Servals are so elusive that you could be forgiven for thinking that they are a rare or endangered species. Truth is that these medium-sized cats are thriving throughout Namibia and listed as ‘least-concern’ on the IUCN Red List.
What to Look For
These medium-sized felines are the tallest of the small cats, reaching about 83cm at the shoulder when fully grown. They are closely related to the caracal and have a similar shape apart from their disproportionately long legs.
Their coats are gorgeously spotted and striped with black markings on a tawny background.
When to See a Serval
Servals are hardly ever seen during daytime safaris. They have cottoned on to the fact that their prey species, rodents, are most active at dusk and dawn and adapted their habits to suit. Your best chance at spotting a serval is early in the morning or just before sunset although they are occasionally seen on night drives.
Facts About the Serval Survival
Servals have elongated toes which give them excellent mobility in the bush. They are agile predators and can leap up to 3m in the air after an escaping bird. They are recognized as the best rodent hunters worldwide and the most successful hunters of all the cat species. Studies show that servals succeed in their hunting efforts 50% of the time, while the average for lions is only 30%.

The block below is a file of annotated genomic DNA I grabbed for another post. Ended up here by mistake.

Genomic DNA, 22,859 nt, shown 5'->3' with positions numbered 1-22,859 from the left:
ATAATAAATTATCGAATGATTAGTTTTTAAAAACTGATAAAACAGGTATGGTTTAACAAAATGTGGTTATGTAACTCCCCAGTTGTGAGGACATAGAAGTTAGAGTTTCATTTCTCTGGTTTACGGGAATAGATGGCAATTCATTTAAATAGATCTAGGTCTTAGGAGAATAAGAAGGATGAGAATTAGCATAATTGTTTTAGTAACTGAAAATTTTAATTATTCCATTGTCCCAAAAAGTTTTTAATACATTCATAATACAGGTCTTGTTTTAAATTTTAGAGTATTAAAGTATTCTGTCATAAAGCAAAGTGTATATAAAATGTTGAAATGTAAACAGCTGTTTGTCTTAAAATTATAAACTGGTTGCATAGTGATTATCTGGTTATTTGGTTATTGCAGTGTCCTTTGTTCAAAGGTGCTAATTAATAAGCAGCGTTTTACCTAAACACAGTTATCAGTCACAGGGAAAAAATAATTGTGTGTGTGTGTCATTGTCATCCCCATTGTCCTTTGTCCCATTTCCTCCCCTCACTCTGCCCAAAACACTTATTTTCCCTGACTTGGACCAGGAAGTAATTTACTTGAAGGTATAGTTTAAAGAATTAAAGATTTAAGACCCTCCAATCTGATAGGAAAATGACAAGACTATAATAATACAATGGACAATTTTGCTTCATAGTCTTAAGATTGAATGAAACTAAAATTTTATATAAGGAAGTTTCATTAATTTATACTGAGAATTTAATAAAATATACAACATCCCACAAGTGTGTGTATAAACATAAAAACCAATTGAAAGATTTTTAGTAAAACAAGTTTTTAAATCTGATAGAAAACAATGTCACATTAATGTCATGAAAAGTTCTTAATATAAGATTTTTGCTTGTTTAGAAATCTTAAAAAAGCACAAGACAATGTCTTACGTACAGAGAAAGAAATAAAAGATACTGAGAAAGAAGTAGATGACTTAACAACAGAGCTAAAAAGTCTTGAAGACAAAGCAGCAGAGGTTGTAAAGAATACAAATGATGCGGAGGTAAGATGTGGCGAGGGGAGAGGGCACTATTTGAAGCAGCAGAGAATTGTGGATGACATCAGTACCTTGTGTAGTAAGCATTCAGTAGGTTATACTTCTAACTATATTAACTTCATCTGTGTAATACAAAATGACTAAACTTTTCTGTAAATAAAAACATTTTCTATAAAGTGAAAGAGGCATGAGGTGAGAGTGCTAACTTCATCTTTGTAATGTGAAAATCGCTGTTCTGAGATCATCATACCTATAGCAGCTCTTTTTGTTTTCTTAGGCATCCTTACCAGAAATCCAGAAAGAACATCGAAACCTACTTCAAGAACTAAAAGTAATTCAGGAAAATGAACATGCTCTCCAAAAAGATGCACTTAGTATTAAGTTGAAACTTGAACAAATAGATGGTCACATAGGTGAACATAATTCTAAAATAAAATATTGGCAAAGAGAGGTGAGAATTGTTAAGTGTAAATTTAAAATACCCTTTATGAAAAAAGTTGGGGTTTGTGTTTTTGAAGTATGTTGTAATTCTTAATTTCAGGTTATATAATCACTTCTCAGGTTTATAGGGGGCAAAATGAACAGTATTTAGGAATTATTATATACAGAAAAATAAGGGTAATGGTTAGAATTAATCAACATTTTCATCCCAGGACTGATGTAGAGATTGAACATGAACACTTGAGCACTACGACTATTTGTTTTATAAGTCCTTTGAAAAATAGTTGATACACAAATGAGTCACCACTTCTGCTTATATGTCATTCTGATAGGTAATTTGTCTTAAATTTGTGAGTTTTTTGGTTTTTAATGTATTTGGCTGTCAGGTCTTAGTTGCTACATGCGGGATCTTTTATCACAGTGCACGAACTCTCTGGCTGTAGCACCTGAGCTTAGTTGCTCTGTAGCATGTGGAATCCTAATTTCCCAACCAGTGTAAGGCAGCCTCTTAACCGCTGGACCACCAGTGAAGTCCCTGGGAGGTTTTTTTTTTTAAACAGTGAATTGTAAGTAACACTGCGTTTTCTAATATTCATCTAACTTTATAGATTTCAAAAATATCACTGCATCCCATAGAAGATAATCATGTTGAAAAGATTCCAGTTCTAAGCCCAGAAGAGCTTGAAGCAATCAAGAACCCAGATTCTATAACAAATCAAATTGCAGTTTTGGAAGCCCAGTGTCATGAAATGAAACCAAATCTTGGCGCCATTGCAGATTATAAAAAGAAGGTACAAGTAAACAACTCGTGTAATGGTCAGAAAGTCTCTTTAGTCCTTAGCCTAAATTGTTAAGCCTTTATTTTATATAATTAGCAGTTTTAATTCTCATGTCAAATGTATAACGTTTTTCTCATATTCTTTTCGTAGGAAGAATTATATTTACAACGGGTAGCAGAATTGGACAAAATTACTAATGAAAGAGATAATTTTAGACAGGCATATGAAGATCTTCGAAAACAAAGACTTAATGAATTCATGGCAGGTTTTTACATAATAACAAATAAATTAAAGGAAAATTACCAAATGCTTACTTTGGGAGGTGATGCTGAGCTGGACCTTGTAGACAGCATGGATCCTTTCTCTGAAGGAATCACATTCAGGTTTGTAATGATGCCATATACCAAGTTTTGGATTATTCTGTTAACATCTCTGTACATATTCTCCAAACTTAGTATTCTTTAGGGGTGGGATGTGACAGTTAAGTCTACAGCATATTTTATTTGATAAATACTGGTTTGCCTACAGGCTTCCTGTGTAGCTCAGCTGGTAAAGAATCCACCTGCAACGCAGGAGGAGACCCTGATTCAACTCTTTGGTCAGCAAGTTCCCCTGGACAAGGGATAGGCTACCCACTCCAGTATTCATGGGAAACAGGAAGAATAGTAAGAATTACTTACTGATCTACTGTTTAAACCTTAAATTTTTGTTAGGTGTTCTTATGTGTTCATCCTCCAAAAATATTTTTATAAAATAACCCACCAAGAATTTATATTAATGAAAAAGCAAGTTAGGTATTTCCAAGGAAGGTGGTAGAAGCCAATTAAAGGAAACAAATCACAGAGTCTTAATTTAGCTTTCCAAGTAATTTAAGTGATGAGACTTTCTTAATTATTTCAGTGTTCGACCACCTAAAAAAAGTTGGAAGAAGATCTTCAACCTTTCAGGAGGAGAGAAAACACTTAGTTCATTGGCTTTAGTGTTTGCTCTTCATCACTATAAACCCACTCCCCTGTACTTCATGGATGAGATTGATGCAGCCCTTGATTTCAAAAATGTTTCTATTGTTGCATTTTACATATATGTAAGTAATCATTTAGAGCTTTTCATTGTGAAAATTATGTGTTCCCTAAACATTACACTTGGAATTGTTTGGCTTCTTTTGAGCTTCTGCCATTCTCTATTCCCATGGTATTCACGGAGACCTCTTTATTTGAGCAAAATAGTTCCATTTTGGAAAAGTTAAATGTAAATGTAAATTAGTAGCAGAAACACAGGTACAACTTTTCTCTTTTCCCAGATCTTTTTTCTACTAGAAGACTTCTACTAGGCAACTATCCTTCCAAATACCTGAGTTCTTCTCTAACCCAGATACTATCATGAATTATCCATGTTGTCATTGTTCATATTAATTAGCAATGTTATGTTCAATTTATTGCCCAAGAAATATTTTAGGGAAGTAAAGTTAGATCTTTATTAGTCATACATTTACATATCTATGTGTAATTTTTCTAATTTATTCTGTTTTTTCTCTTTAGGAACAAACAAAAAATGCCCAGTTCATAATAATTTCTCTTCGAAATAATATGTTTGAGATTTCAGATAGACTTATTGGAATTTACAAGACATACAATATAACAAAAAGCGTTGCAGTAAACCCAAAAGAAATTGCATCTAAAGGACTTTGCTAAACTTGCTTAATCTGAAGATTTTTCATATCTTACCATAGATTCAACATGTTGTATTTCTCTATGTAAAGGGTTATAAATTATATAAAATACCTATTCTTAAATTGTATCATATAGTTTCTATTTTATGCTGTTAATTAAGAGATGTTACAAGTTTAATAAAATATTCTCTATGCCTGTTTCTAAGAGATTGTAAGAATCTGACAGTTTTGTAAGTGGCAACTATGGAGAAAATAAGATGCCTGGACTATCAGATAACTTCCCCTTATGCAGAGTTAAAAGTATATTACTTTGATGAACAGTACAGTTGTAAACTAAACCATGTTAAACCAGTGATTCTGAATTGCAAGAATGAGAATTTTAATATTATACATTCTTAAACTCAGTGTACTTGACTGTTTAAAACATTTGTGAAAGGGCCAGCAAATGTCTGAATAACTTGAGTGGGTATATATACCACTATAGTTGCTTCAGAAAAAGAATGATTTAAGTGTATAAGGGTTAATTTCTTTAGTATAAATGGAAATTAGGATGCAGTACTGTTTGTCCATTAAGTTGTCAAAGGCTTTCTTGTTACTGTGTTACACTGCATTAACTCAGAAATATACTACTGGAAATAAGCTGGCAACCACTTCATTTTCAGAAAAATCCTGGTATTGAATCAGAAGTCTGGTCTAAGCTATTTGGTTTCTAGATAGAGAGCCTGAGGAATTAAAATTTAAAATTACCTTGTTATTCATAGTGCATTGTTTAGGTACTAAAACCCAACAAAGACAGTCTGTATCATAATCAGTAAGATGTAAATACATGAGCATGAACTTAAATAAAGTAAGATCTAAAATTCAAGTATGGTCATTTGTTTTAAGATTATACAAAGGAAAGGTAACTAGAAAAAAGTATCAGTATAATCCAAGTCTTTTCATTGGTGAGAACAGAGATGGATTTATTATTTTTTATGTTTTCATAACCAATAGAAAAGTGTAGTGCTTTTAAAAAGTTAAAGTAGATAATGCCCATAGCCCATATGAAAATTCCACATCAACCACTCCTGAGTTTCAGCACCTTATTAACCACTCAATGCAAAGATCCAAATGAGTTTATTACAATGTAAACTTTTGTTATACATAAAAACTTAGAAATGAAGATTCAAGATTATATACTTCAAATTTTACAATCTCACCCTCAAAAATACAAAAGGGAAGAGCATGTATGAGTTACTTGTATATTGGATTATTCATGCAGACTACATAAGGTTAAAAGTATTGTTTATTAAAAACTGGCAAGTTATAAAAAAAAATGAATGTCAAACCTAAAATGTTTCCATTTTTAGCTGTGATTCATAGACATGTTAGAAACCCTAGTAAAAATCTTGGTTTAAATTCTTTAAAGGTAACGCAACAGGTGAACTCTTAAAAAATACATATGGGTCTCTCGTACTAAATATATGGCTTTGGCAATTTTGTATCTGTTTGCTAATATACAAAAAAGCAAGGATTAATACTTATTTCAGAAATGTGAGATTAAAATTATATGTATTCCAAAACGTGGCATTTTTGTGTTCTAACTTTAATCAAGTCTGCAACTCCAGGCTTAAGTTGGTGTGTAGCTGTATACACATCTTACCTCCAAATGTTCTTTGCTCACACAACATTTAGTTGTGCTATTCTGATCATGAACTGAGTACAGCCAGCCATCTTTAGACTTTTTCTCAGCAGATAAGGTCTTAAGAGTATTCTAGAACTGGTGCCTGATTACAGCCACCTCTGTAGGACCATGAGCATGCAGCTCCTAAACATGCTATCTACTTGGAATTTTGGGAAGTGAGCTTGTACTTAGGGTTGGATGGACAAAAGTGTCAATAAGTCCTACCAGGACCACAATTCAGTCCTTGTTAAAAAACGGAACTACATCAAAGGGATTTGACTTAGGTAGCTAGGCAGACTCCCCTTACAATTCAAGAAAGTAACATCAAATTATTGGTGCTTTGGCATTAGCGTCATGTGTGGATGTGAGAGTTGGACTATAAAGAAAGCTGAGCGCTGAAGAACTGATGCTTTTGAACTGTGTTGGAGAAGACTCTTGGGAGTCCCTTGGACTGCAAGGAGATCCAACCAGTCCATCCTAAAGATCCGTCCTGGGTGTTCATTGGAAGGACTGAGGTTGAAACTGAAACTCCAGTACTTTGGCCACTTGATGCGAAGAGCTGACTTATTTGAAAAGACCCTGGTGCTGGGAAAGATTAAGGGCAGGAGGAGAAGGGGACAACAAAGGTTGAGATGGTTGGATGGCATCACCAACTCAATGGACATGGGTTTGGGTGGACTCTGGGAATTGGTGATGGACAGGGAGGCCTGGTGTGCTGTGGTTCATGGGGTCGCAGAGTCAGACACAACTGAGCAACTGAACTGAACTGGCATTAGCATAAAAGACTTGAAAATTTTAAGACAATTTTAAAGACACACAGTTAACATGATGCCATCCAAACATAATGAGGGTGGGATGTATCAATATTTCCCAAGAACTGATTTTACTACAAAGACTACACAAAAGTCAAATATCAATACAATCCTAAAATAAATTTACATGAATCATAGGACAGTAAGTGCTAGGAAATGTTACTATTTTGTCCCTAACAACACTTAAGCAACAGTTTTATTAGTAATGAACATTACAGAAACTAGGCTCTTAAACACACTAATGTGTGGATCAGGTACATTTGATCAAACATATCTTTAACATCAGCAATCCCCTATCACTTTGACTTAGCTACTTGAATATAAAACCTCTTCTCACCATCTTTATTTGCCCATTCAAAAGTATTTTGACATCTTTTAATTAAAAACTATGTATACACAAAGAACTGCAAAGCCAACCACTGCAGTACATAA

Servals have large ears and acute hearing which allows them to detect prey hiding underground. They use their long limbs to fish rodents out of their burrows and are known for playing with their food – batting prey about with their retractable-clawed paws before eating it.
The fastest speed recorded for a serval is 80km per hour, which is at the low end of a cheetah’s range. Like cheetah’s they can twist and turn very quickly while running.
Solitary and territorial animals, servals choosing to avoid confrontation if they can. Both sexes mark their territory by spraying urine on bushes. Except during brief mating encounters, servals avoid each other if possible. The females are slightly more tolerant of sharing their territory with other females.